As for the live event, the tech problems were obviously a distraction for us, which wasn’t helpful. All I can say is that Ustream.tv isn’t as reliable as one might have hoped (even with extensive testing); and trying to fix it took our concentration away from running the game. Again, resources, etc etc, but we got some great feedback from players – to old hands like us, the finale live event was pretty standard, but we had thousands of comments from the people watching.
One interesting issue for us was difficulty. Basically, it was *way* too easy for anyone remotely interested in puzzles or ARGs, but surprisingly, even adult fans of the books found several of the puzzles very challenging.
Good to hear from you. And yeah, that all figures. I guess with players under 13 if you are facilitating any kind of communication, game-player or player-player, you have to have moderation present. Or as you did you make it exclusively a one-player experience.
Part of my disappointment was that the starting choice of which side you’re on – Brit or Soviet – ultimately wasn’t more meaningful than a change in the language and dressing of each puzzle (unless I missed something). I guess resource swung in here but I’dve really liked to have been on one side all the way through, then even have an opportunity for turning traitor or sniffing out an NPC mole in my side’s midst.
Did you run any playtesting of the puzzles with different age-groups? I guess with more resource you could have had puzzles with levels of difficulty – not literally as that would break immersion – but both a simple solution and an elegant solution that opened up more goodies.
The live event was interesting, even if it didn’t work for me. During the race I’d fired in (quite a few) comments but it was frustrating to not get any response or acknowledgement to those. Granted you posted the comments of the first (?) players to crack the puzzles but – unlike in the asynchronous forum of the traditional ARG – the pace of the live synch’d forum meant I felt disconnected from their success. I wonder if making it live was a red herring, given the other restrictions and tech problems prevented more interesting interactions. The jeopardy of the race between the two sides – great idea – could have been tighter controlled in a recorded setting, and we could have had the Higson broadcasts ‘as live’.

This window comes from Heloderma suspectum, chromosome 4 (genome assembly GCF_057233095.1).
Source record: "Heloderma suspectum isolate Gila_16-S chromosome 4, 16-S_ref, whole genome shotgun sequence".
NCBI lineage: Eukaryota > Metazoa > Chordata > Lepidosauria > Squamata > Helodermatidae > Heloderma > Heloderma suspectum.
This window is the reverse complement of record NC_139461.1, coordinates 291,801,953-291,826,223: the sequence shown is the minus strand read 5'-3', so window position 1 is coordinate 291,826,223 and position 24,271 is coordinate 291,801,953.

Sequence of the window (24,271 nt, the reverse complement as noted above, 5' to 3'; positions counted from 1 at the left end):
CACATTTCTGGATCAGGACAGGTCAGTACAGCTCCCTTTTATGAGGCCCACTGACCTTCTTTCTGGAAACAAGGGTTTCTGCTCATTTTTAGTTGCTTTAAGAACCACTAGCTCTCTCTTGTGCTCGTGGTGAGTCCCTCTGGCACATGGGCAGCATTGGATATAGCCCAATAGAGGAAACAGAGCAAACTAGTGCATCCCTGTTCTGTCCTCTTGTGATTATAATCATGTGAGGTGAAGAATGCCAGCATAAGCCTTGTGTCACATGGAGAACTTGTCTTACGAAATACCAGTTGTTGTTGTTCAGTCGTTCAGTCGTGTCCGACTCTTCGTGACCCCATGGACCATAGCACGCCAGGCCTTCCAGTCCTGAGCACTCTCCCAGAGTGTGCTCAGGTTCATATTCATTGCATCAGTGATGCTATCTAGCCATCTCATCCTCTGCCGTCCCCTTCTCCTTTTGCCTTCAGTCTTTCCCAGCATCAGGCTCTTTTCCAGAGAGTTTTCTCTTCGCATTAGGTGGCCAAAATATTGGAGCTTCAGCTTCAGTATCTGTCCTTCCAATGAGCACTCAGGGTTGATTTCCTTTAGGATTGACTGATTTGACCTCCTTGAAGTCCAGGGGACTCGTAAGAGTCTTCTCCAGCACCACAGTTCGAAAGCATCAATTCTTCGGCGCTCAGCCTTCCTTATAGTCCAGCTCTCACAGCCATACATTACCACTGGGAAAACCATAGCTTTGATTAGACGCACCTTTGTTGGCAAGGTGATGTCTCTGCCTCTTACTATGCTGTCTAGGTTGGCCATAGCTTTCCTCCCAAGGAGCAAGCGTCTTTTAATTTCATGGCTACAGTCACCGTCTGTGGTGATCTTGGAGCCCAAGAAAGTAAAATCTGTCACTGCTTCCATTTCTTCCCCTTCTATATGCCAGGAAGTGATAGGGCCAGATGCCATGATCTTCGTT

Those are my thoughts. Sure others would have found it differently.
Well here we’re having an interesting and open discussion about a game. Maybe all we’d need for a space for criticism would be a space like this. It feels important that it’d be open/public but that also there’d need to be some id authentication. I guess as a maker you’d be less likely to respond to anonymous criticism, and as a critic you have to take more responsibility for what you’re saying.
Right. Back to work.